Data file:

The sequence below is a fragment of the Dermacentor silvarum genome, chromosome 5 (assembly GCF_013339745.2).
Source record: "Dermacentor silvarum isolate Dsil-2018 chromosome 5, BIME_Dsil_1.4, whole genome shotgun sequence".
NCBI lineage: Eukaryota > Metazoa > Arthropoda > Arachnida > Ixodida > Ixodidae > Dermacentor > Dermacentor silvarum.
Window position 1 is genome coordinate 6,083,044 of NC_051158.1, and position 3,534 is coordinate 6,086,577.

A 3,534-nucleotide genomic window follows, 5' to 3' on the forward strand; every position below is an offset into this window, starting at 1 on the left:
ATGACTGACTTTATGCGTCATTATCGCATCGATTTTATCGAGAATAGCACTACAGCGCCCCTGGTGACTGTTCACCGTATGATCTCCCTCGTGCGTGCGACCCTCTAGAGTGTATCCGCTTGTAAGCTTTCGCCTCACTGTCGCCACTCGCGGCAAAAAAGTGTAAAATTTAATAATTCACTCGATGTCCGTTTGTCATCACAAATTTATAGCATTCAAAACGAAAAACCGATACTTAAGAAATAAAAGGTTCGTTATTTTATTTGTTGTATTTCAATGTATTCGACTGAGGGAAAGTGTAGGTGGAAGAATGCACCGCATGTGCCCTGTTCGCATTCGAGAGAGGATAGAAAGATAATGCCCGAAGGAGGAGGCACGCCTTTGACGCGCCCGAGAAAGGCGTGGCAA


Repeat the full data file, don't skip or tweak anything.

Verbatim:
The sequence below is a fragment of the Dermacentor silvarum genome, chromosome 5 (assembly GCF_013339745.2).
Source record: "Dermacentor silvarum isolate Dsil-2018 chromosome 5, BIME_Dsil_1.4, whole genome shotgun sequence".
NCBI lineage: Eukaryota > Metazoa > Arthropoda > Arachnida > Ixodida > Ixodidae > Dermacentor > Dermacentor silvarum.
Window position 1 is genome coordinate 6,083,044 of NC_051158.1, and position 3,534 is coordinate 6,086,577.

A 3,534-nucleotide genomic window follows, 5' to 3' on the forward strand; every position below is an offset into this window, starting at 1 on the left:
ATGACTGACTTTATGCGTCATTATCGCATCGATTTTATCGAGAATAGCACTACAGCGCCCCTGGTGACTGTTCACCGTATGATCTCCCTCGTGCGTGCGACCCTCTAGAGTGTATCCGCTTGTAAGCTTTCGCCTCACTGTCGCCACTCGCGGCAAAAAAGTGTAAAATTTAATAATTCACTCGATGTCCGTTTGTCATCACAAATTTATAGCATTCAAAACGAAAAACCGATACTTAAGAAATAAAAGGTTCGTTATTTTATTTGTTGTATTTCAATGTATTCGACTGAGGGAAAGTGTAGGTGGAAGAATGCACCGCATGTGCCCTGTTCGCATTCGAGAGAGGATAGAAAGATAATGCCCGAAGGAGGAGGCACGCCTTTGACGCGCCCGAGAAAGGCGTGGCAA